Richard Wright (September 4, 1908 – November 28, 1960), one of the early forceful and eloquent spokesmen for black Americans, author of “Native Son,” and “Black Boy”, was also, a major poet. Some believe his work helped change race relations in the United States in the mid-20th century.
During the last eighteen months of his life, he discovered and became enamored of haiku, the strict seventeen-syllable Japanese form. Wright became so excited about the discovery that he began writing his own haiku, in which he attempted to capture, through his sensibility as an African American, the same Zen discipline and beauty in depicting man’s relationship, not to his fellow man as he had in his fiction, but to nature and the natural world.
In all, he wrote over 4,000 haiku, from which he chose, before he died, the 817 he preferred. Rather than a deviation from his self-appointed role as spokesman for black Americans of his time, Richard Wright’s haiku, disciplined and steeped in beauty, are a culmination: not only do they give added scope to his work but they bring to it a universality that transcends both race and color without ever denying them.
Wright wrote his haiku obsessively–in bed, in cafes, in restaurants, in both Paris and the French countryside. His daughter Julia believes, quite rightly, that her father’s haiku were “self-developed antidotes against illness, and that breaking down words into syllables matched the shortness of his breath.” They also offered the novelist and essayist a new form of expression and a new vision: with the threat of death constantly before him, he found inspiration, beauty, and insights in and through the haiku form. The discovery and writing of haiku also helped him come to terms with nature and the earth, which in his early years he had viewed as hostile and equated with suffering and physical hunger. Fighting illness and frequently bedridden, deeply upset by the recent loss of his mother, Ella, Wright continued, as his daughter notes, “to spin these poems of light out of the gathering darkness.”
BETWEEN THE WORLD AND ME
And one morning while in the woods I stumbled
suddenly upon the thing,
Stumbled upon it in a grassy clearing guarded by scaly
oaks and elms
And the sooty details of the scene rose, thrusting
themselves between the world and me….
There was a design of white bones slumbering forgottenly
upon a cushion of ashes.
There was a charred stump of a sapling pointing a blunt
finger accusingly at the sky.
There were torn tree limbs, tiny veins of burnt leaves, and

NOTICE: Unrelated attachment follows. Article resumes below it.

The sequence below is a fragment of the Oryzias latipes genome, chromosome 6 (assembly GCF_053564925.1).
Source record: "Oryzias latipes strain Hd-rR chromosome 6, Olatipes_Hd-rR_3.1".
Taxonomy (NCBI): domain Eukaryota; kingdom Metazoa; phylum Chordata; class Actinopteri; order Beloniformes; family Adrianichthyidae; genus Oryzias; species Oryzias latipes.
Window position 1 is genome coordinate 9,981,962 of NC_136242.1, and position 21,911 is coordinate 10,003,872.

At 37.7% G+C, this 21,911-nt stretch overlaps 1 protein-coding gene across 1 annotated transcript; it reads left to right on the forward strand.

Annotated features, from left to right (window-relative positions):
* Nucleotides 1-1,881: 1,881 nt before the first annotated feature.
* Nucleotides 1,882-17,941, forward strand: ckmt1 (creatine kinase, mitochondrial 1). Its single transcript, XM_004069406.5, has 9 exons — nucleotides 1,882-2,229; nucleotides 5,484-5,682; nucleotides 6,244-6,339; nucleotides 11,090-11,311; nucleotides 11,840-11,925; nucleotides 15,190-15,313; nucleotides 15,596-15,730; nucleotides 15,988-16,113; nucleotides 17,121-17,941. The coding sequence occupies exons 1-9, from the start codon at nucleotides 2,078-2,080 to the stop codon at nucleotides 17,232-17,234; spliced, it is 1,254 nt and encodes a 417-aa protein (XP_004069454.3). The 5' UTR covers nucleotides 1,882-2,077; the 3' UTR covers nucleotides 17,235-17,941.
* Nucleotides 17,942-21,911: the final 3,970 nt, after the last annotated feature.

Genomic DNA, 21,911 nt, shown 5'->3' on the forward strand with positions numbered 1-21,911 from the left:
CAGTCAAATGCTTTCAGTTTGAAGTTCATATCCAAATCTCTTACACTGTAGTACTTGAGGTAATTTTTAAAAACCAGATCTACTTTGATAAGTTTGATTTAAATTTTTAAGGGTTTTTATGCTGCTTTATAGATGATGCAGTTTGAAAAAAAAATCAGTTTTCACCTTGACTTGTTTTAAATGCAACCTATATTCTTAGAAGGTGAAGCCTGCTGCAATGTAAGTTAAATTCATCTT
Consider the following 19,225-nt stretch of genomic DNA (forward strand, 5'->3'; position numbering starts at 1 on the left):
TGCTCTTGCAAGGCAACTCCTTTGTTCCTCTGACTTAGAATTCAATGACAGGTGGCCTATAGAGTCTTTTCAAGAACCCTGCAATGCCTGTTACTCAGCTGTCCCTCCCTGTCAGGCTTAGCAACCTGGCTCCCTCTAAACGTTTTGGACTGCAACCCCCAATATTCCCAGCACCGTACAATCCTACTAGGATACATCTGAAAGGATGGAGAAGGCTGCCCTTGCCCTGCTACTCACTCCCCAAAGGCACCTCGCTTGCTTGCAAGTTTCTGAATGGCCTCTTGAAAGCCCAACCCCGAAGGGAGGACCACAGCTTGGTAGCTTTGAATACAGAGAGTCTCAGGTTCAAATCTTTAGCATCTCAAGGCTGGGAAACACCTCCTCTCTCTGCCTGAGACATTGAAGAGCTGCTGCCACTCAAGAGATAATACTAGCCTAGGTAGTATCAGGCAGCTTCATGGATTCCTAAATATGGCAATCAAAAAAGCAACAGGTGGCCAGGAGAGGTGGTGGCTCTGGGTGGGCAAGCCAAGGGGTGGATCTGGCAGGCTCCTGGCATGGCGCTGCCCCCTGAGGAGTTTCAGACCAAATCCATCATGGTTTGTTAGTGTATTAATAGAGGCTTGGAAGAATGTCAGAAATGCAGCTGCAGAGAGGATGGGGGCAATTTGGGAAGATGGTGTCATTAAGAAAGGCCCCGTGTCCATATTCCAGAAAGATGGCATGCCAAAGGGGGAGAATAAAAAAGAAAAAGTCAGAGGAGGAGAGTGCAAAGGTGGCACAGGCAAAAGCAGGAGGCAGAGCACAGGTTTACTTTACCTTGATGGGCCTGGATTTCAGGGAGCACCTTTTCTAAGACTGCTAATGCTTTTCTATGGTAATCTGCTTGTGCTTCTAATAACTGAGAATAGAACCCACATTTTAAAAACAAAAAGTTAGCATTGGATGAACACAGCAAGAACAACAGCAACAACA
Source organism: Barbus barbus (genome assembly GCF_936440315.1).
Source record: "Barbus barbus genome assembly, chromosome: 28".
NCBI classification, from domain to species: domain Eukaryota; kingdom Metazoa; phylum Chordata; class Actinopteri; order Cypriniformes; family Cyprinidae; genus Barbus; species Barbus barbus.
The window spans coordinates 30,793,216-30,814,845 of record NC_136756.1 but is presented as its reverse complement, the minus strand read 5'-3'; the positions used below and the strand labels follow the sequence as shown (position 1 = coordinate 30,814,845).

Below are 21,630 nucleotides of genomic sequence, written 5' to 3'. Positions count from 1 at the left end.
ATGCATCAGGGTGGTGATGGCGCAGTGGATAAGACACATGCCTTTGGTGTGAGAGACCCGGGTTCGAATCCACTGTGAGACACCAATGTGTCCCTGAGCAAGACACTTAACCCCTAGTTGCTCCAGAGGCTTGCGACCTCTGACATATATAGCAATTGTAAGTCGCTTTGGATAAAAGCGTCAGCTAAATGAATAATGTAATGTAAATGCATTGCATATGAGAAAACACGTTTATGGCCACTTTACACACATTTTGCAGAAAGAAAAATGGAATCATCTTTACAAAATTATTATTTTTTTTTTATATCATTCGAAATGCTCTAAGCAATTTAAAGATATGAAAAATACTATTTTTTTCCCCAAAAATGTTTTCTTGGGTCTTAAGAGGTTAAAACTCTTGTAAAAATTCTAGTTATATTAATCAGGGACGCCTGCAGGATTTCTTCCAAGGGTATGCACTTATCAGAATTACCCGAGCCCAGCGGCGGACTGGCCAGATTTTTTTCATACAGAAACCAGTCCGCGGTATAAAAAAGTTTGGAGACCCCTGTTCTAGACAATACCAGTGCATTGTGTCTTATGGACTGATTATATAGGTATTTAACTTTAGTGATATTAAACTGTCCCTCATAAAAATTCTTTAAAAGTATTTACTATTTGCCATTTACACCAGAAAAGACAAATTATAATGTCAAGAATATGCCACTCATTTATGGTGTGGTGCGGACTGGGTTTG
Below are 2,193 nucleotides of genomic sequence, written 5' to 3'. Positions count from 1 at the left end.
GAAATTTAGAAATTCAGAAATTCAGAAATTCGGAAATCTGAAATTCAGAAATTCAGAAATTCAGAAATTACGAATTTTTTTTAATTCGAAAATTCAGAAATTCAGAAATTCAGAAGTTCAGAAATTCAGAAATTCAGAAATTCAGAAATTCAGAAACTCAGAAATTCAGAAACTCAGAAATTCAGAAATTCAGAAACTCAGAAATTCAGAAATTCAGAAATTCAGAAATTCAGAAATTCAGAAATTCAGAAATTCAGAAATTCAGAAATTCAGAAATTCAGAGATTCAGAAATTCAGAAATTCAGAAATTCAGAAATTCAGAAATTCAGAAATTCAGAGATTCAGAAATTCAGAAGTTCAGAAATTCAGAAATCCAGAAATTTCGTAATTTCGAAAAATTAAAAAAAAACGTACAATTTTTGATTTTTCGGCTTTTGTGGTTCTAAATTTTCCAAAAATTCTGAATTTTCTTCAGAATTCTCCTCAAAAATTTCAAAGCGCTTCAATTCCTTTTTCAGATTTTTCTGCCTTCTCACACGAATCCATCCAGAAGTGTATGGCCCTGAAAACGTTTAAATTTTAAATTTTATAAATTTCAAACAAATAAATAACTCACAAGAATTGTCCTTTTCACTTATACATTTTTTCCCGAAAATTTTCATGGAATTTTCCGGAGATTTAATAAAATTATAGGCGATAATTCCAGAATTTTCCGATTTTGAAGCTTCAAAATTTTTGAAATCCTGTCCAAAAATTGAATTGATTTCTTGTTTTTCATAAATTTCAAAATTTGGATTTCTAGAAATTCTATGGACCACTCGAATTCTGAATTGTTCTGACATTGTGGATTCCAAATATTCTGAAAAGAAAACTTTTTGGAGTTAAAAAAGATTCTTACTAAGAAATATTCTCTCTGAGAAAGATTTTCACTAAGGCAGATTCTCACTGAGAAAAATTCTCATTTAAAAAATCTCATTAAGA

a scorched coil of greasy hemp;
A vacant shoe, an empty tie, a ripped shirt, a lonely hat,
and a pair of trousers stiff with black blood.
And upon the trampled grass were buttons, dead matches,
butt-ends of cigars and cigarettes, peanut shells, a
drained gin-flask, and a whore’s lipstick;
Scattered traces of tar, restless arrays of feathers, and the
lingering smell of gasoline.
And through the morning air the sun poured yellow
surprise into the eye sockets of the stony skull….
And while I stood my mind was frozen within cold pity
for the life that was gone.
The ground gripped my feet and my heart was circled by
icy walls of fear–
The sun died in the sky; a night wind muttered in the
grass and fumbled the leaves in the trees; the woods
poured forth the hungry yelping of hounds; the
darkness screamed with thirsty voices; and the witnesses rose and lived:
The dry bones stirred, rattled, lifted, melting themselves
into my bones.
The grey ashes formed flesh firm and black, entering into
The gin-flask passed from mouth to mouth, cigars and
cigarettes glowed, the whore smeared lipstick red
upon her lips,
And a thousand faces swirled around me, clamoring that
my life be burned….
And then they had me, stripped me, battering my teeth
into my throat till I swallowed my own blood.
My voice was drowned in the roar of their voices, and my
black wet body slipped and rolled in their hands as
they bound me to the sapling.
And my skin clung to the bubbling hot tar, falling from
me in limp patches.
And the down and quills of the white feathers sank into
my raw flesh, and I moaned in my agony.
Then my blood was cooled mercifully, cooled by a
baptism of gasoline.
And in a blaze of red I leaped to the sky as pain rose like water, boiling my limbs
Panting, begging I clutched childlike, clutched to the hot
sides of death.
Now I am dry bones and my face a stony skull staring in
yellow surprise at the sun….
I HAVE SEEN BLACK HANDS
I am black and I have seen black hands
Raised in fists of revolt, side by side with the white fists
Of white workers,
And some day — and it is only this which sustains me–
Some day there shall be millions and millions of them,
On some red day in a burst of fists on a new horizon!